Motivic Development

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  1. Do you know any good books/exercises on motivic soloing? It could be rhythmic or melodic motivs.

    For me Chris Cheek is one of the best in this area, and because of that one of musicians I love most to hear.

    The only good book I know on this subject is Hall Crook - How to Improvise (Hal Crook was Chris Cheek teacher).

    One good exercise I found is to improvise with a certain beat of the measure (or group of measures) has our focuse point.

  2. Gesture

    Personally I really enjoy this video. It's a really simple exercise but you can get so much from a simple idea. The possibilities are endless really.

    [+] Embed the video | Video DownloadGet the Flash Video

  3. Matt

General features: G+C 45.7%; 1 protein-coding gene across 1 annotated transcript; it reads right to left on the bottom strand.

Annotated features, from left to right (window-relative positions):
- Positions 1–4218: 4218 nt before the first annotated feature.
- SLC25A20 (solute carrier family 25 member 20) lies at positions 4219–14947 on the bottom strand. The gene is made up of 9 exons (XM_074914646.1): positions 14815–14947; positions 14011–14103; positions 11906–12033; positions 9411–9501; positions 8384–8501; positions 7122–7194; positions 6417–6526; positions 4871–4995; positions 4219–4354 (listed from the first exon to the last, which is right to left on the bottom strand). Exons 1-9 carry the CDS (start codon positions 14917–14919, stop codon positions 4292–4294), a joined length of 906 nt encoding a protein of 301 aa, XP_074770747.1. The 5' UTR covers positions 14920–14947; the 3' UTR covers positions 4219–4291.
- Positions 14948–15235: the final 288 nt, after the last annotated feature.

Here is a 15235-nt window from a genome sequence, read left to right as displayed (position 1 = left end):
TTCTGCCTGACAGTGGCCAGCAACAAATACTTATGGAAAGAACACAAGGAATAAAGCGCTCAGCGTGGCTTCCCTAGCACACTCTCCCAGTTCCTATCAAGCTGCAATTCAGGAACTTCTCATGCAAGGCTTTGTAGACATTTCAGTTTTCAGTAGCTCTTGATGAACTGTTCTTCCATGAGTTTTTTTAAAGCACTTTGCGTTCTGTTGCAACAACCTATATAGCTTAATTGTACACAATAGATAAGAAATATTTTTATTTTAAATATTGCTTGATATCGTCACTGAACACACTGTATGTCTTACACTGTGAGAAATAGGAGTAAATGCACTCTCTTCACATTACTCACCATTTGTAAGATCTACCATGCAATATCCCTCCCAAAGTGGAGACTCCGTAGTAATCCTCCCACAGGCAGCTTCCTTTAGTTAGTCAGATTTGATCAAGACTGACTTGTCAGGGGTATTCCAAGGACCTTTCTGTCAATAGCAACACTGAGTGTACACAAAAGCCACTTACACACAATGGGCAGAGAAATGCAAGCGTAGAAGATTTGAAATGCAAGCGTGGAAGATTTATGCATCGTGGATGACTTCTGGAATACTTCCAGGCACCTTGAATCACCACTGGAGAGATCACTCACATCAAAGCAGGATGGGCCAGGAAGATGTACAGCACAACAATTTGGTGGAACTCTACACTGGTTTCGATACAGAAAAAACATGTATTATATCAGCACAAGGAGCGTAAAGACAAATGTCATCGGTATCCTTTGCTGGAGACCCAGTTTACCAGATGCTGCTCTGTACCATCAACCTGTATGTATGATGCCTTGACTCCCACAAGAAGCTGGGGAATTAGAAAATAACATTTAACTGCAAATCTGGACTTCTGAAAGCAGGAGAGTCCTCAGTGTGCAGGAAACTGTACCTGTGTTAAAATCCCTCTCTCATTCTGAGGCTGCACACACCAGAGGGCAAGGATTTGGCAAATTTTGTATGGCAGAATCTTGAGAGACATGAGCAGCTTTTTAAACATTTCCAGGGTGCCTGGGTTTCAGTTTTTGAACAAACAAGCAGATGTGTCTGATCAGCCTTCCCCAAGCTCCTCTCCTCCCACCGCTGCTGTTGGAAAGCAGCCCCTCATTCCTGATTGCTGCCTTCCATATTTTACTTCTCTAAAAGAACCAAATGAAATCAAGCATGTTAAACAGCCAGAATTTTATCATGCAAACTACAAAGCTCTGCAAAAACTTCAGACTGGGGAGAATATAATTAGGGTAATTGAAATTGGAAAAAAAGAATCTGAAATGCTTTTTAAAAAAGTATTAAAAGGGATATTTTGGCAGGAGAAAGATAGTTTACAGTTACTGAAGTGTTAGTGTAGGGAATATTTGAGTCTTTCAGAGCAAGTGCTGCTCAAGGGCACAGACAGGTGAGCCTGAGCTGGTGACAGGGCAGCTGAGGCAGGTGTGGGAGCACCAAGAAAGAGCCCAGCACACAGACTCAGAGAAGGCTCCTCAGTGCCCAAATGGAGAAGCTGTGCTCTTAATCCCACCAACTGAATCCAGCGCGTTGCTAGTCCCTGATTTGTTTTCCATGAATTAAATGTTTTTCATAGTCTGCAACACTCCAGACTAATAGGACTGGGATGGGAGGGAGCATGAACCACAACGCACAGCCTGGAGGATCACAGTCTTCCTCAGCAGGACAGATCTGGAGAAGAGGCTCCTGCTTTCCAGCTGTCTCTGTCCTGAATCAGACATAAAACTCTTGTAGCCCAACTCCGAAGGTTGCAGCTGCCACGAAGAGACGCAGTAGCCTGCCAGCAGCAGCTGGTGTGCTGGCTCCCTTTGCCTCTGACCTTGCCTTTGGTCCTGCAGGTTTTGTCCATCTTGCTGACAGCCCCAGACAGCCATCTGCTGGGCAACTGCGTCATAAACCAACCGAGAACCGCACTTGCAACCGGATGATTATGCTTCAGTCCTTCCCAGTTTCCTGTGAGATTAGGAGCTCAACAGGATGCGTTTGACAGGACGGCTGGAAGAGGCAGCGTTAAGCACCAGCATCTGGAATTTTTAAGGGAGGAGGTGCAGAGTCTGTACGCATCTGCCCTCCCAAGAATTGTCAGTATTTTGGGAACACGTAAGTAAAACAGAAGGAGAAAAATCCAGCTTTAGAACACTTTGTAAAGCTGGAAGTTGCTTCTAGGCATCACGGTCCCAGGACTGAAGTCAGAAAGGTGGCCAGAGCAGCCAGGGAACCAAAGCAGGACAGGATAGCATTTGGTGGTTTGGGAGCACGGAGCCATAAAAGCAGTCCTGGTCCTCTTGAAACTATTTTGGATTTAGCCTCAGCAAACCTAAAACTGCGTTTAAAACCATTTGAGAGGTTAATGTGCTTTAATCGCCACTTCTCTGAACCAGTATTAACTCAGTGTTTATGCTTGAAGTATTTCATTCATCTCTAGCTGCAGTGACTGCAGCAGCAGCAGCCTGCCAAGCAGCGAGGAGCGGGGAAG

that's a really slick video.

  4. Great video, and great answer to my question. Thank you.

    Any more examples?

  5. Matt

    one thing you could try is playing dotted quarter notes through a form. this will force you to think less 'between the bar line' so to speak, and in order to make the harmony evident, you'll find the common tones between chords since almost every phrase will end up tying across the bar line.

  6. Gesture

    Another exercise I've been doing lately is one where you practice playing phrases of different lengths. So for example: Over a 12-measure blues, first play two phrases of 1 measure each, then 2 phrases of 2 measures each and then end with a 4 measure phrase. This way you get 1-1-2-2-4. Then try maybe 1-1-4-6 or whatever you can come up with.

    Seperate each phrase with a rest and experiment with motivic development and maybe build up towards a climax.

    I believe this exercise is good for the 'story-telling' element in music.

  7. Dan Weiss phrasing

    Does anybody think this kind of phrasing would work well on melodic instruments? Any sugestions?


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